A Rare Mix of Ancient Andalucian Otherworldliness Now Available Digitally

by delarue

Back in 1976, the Spanish ensemble Atrium Musicae Madrid gathered in an old church in their hometown and recorded a suite of nouba themes from Andalucia which date back as far as 1200 years. The result was a dynamic, sometimes otherworldly, sometimes wamly lilting mix of melodies that sound more Mediterranean or Iranian than they do Arabic. The original 1977 vinyl record, Al Andalus, has been newly digitized and is streaming at Spotify.

Although Andalucia in antiquity was not a democracy and far from a perfect society, it was one of the great melting pots in world history where Christians, Jews and, eventually, Muslims mingled and the arts flourished. Tragically, this goldern age of music was eventually crushed by invading Christian extremists. For that reason, much of the Andalucian nouba repertoire – a western counterpart to the Indian raga system, corresponding with specific times of day – has been destroyed. How fortunate we are have this record to remind us of what the world lost – and what our world stands to lose if the lockdowners and their needle of death are allowed to operate at warp speed with their holocaust.

Every member of the septet switches between many different instruments, in keeping with tradition. Bandleader Gregorio Paniagua plays mostly the stark kamancheh fiddle, oud and rabab lute. Ney flutist Eduardo Paniagua, often the lead instrumentalist here, plays some of the most liquid lines any high reedman ever immortalized on vinyl. Instruments as ancient as the mizmar oboe and al-urgana (an ancient keyboard instrument similar to the harmonium) get extended solos. This isn’t wild party music; introductory taqsims and solos are on the short and very concise side. Reedy, spiky, rippling textures take brief turns in the spotlight over a beat that can be slinky and boomy on one number and skeletal on the next. Listen closely and you will hear tantalizing hints of what would be happening centuries later, further into the Mediterranean and eastward from there.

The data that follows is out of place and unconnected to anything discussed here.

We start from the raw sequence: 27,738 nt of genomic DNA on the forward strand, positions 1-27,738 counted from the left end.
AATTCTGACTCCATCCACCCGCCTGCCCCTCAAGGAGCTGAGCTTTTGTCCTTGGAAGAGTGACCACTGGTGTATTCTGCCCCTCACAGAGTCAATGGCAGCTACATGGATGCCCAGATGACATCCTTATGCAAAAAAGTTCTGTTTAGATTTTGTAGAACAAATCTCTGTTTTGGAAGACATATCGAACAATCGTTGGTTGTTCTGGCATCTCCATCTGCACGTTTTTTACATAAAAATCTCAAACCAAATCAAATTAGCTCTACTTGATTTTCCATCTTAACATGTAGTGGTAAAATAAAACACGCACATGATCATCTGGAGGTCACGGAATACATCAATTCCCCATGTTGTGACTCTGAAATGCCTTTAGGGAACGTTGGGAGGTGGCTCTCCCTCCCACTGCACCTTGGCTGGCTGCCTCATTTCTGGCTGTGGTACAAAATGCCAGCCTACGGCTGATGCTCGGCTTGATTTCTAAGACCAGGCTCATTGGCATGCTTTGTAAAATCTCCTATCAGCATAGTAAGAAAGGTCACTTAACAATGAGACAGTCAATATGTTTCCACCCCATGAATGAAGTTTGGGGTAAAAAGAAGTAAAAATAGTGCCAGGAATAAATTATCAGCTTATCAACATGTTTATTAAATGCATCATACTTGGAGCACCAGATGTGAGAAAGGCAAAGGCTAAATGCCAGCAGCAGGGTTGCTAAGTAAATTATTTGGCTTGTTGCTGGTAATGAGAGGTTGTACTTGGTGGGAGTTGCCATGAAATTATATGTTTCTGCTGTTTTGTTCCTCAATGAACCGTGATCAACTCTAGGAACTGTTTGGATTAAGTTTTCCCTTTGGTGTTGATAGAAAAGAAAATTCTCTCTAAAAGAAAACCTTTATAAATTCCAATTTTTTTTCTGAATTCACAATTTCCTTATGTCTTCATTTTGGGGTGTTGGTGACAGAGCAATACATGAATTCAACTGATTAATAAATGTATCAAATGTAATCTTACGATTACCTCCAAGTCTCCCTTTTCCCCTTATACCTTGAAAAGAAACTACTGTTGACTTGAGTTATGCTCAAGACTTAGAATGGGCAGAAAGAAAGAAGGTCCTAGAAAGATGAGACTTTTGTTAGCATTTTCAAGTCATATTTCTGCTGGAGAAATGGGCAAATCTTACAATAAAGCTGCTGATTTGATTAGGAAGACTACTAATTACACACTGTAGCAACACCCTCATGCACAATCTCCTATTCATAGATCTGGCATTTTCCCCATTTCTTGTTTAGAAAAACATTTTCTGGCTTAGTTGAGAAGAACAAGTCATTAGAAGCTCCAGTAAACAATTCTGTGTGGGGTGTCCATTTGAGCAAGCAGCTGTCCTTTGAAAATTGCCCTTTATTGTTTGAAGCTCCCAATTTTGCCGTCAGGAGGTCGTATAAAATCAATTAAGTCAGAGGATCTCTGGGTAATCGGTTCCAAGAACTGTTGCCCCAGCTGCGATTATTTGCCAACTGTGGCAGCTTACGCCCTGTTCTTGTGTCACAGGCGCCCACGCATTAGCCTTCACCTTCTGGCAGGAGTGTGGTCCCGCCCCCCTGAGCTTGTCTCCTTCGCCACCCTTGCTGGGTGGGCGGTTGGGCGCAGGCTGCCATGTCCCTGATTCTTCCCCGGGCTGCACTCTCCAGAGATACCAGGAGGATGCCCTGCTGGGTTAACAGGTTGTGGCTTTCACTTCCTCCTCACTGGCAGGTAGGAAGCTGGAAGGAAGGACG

The fleeting track nine, San’a Al Isbihan is the most intoxicatingly chromatic of the bunch.The most anthemic and stately theme, driven by the oud, appears right afterward. And the Arabic roots of flamenco reveal themselves in the opening riffs of the twelfth song.